BIG Brother-style “facial recognition” software installed on cameras in Glasgow will allow council staff to monitor crowds and look out for intruders or people loitering in parks, landmarks and back lanes, a freedom of information request has revealed.

The details emerged in guidance for staff on how to use the Suspect Search system which has been installed on around 70 CCTV cameras in the city.

They show that officers of Police Scotland and staff of the Glasgow City Council arms-length body Community Safety Glasgow (CSG) will make use of “advanced video analytics” to track down individuals involved in crime or anti-social behaviour, and attempt to locate vulnerable individuals and missing children.

However the privacy campaigner who forced the release of the document has warned of a lack of transparency over how the system will be used, and questioned whether users will need to be authorised and if so who by.

Pippa King said: “I had to go to the Information commissioner to get Glasgow to release this document. But it still doesn’t tell us whether they will have to seek legal advice or human rights groups about this.”

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“For example, who decides what loitering is, and what areas people are to be excluded from? Who is going to oversee and check this? Nobody I suspect. There is no other person tracking system operating like this in Europe.”

She said the public were not being informed about a significant change in the capabilities of CCTV in public areas, Ms King added.

“People should have an expectation that they can live their lives free of intrusion and surveillance. If you want to live in Glasgow you may soon not have that choice.”

The document “operational use of Advanced Video Analytics” sets out an overview of how CSG will use the system.

The system has been described as facial recognition, though a Community Safety Glasgow document setting out its use says “the advance functions do not provide facial recognition, emotional recognition or any other biometric type functionality.”

This is believed to reflect the fact that while the software can suggest potential matches, a human operator then has to review them to confirm an identification.

Nevertheless, it also says that a still image of a person of interest could be fed into the system which will then provide possible matches and routes they may have followed. If there is no image, it suggests an image similar to a photofit can be used, it says. “If no image is available an Avatar can be created of the description, which once completed can be put into the system for possible matches.”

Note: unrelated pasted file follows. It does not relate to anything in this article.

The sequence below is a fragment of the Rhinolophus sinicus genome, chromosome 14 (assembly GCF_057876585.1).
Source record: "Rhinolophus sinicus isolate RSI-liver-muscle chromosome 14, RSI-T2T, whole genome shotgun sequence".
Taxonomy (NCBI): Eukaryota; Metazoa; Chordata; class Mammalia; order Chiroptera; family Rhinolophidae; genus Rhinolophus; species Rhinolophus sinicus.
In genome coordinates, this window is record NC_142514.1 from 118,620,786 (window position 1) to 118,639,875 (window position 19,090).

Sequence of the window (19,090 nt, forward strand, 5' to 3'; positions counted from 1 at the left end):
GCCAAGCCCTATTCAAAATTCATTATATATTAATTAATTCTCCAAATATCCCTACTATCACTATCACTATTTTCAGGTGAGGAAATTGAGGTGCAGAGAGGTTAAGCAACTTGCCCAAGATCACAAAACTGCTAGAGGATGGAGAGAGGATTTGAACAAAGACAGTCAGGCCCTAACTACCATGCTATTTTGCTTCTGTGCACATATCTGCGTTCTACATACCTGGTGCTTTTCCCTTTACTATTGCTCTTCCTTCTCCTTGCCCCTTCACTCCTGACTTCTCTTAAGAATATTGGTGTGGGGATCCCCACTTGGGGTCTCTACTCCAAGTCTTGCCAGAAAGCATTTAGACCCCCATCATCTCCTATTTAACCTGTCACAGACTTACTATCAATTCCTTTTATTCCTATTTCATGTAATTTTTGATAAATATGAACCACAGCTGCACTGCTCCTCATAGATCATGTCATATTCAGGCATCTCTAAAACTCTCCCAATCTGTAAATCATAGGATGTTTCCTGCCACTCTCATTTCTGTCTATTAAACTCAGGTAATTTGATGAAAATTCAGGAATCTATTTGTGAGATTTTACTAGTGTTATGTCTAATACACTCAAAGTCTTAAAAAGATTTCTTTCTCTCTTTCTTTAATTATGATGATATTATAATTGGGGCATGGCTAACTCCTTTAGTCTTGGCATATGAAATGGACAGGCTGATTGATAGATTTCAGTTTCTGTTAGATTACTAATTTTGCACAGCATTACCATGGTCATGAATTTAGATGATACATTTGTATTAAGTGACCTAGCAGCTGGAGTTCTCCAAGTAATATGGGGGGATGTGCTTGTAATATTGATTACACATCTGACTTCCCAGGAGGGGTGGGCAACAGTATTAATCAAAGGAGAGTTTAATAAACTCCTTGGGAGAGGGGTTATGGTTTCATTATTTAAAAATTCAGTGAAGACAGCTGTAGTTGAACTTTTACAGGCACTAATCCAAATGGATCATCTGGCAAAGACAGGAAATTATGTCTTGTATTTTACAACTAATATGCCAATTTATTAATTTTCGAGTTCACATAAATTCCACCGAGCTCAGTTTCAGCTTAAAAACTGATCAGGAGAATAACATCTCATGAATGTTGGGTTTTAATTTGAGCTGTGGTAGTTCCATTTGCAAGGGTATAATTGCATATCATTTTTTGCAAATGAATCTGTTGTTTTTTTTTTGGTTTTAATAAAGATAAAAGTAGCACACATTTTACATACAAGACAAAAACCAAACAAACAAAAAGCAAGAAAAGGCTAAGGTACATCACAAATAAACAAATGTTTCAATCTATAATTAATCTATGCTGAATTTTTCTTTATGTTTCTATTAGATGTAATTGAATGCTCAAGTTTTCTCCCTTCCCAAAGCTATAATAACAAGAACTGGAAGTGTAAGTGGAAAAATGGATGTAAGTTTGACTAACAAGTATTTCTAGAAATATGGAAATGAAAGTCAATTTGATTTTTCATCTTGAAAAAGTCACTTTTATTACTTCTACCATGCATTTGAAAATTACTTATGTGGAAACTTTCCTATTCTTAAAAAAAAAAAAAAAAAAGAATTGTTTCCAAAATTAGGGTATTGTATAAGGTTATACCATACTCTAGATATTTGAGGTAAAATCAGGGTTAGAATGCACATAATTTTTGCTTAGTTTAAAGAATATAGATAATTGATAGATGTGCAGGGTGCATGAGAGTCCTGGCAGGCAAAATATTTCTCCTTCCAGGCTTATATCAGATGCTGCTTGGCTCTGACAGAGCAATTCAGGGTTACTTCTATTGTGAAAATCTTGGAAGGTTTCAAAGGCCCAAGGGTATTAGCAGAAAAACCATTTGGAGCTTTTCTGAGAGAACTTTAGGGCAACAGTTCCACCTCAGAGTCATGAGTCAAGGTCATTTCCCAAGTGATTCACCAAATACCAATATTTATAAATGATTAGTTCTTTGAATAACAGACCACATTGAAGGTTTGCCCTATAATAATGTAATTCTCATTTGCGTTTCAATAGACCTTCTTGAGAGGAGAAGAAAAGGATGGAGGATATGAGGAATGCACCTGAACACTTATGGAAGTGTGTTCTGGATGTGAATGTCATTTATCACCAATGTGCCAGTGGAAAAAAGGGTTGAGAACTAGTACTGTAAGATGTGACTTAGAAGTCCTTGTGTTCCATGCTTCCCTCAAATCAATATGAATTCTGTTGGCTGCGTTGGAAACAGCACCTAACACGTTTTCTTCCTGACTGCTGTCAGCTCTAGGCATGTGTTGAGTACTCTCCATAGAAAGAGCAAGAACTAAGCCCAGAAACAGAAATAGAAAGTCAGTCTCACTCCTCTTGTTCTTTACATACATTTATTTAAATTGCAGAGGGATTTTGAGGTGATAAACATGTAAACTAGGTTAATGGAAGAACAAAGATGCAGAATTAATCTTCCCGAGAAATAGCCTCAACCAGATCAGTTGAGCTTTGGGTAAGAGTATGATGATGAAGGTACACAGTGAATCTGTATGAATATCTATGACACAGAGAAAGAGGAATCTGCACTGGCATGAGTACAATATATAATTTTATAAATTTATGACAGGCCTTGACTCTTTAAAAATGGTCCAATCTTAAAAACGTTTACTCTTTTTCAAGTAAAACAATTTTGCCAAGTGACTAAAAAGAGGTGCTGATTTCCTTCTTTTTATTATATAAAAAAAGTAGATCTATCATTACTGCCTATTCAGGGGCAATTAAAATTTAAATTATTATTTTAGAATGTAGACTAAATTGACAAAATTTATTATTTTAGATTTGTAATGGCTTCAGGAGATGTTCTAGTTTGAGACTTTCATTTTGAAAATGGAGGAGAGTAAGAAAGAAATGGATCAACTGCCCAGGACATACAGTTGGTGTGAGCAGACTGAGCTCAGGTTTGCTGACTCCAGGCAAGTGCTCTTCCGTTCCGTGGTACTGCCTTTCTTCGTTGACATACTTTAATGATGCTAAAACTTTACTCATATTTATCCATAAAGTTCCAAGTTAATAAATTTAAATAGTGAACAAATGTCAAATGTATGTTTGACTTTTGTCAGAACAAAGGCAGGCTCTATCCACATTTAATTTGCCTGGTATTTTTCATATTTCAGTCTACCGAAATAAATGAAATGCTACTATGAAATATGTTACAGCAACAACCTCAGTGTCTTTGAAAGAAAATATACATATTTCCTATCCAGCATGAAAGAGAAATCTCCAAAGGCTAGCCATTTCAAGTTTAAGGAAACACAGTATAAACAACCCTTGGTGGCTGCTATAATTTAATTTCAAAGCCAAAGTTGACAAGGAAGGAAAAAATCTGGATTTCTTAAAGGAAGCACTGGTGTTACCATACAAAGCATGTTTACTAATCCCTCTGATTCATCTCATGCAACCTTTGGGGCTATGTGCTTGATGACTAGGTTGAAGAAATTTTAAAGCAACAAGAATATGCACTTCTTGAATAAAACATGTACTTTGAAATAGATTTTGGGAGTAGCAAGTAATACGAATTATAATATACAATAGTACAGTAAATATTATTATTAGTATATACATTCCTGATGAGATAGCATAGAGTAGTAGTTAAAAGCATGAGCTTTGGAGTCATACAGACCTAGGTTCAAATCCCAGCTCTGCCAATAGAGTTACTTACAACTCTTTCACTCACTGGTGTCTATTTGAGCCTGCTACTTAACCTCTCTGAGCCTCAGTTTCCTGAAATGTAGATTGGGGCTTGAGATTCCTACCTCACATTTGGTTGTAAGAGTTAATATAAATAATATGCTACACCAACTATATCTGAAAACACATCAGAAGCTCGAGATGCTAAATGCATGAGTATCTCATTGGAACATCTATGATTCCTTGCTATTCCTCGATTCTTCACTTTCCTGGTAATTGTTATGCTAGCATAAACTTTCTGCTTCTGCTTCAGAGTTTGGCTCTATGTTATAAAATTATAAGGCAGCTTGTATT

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The document says the system doesn’t need to be watched, as it can prompt an operator only when there is something of interest to view.

“Standard” uses, it says, would be to detect intrusion in identified areas “such as parks (nights) Glasgow landmarks (fountains) or areas identified by communities causing concerns (lanes, play areas).”

The technology will also be used to set up cameras so that they alert officers if someone enters a specified area, and to identify individuals deemed to be loitering, and CSG also streses the use of the system in locating criminals, identifying vulnerable people and tracking and locating missing children.

But Ms King said she was unconvinced. “They may not call it facial recognition but it is certainly capable of recognising faces,” she said.

Those tasked with using the system will be trained in incident management and data protection as well as use of the software itself, and only those authorised to operate Suspect Search will be permitted to use it.

A spokesman for Community Safety Glasgow said: “There is no confirmed date as to when the suspect search software will be put into operation as it is still going through the normal legal and approval process.

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“Once approved, the system will only be operated by vetted staff and will aid operators in speeding up the process in looking for a missing child, for example, in the city.”

He said it did not use ‘facial recognition’ technology as such: “Suspect Search software allows operators to use a variety of other information to search camera feeds.”